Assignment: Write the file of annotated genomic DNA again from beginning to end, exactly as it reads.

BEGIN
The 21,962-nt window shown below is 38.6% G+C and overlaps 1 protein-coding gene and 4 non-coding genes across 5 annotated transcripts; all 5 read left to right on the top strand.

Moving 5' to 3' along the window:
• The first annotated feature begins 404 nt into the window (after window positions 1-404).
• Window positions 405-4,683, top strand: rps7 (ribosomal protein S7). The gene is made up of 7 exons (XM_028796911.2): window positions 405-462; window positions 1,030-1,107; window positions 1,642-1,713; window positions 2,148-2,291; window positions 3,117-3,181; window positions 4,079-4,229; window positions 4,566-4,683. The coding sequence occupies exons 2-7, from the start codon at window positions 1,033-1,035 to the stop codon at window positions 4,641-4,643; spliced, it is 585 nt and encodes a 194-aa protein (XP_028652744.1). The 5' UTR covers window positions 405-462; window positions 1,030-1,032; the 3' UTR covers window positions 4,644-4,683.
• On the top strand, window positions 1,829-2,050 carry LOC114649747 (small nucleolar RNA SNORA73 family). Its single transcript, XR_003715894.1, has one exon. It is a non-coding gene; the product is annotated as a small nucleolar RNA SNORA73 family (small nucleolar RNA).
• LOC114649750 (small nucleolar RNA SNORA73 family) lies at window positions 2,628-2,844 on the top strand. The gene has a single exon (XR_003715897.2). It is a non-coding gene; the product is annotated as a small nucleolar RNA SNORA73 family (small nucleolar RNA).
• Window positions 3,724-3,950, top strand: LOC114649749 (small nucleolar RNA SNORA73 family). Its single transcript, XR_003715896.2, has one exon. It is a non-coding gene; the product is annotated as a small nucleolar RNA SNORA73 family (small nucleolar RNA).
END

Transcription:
The 21,962-nt window shown below is 38.6% G+C and overlaps 1 protein-coding gene and 4 non-coding genes across 5 annotated transcripts; all 5 read left to right on the top strand.

Moving 5' to 3' along the window:
• The first annotated feature begins 404 nt into the window (after window positions 1-404).
• Window positions 405-4,683, top strand: rps7 (ribosomal protein S7). The gene is made up of 7 exons (XM_028796911.2): window positions 405-462; window positions 1,030-1,107; window positions 1,642-1,713; window positions 2,148-2,291; window positions 3,117-3,181; window positions 4,079-4,229; window positions 4,566-4,683. The coding sequence occupies exons 2-7, from the start codon at window positions 1,033-1,035 to the stop codon at window positions 4,641-4,643; spliced, it is 585 nt and encodes a 194-aa protein (XP_028652744.1). The 5' UTR covers window positions 405-462; window positions 1,030-1,032; the 3' UTR covers window positions 4,644-4,683.
• On the top strand, window positions 1,829-2,050 carry LOC114649747 (small nucleolar RNA SNORA73 family). Its single transcript, XR_003715894.1, has one exon. It is a non-coding gene; the product is annotated as a small nucleolar RNA SNORA73 family (small nucleolar RNA).
• LOC114649750 (small nucleolar RNA SNORA73 family) lies at window positions 2,628-2,844 on the top strand. The gene has a single exon (XR_003715897.2). It is a non-coding gene; the product is annotated as a small nucleolar RNA SNORA73 family (small nucleolar RNA).
• Window positions 3,724-3,950, top strand: LOC114649749 (small nucleolar RNA SNORA73 family). Its single transcript, XR_003715896.2, has one exon. It is a non-coding gene; the product is annotated as a small nucleolar RNA SNORA73 family (small nucleolar RNA).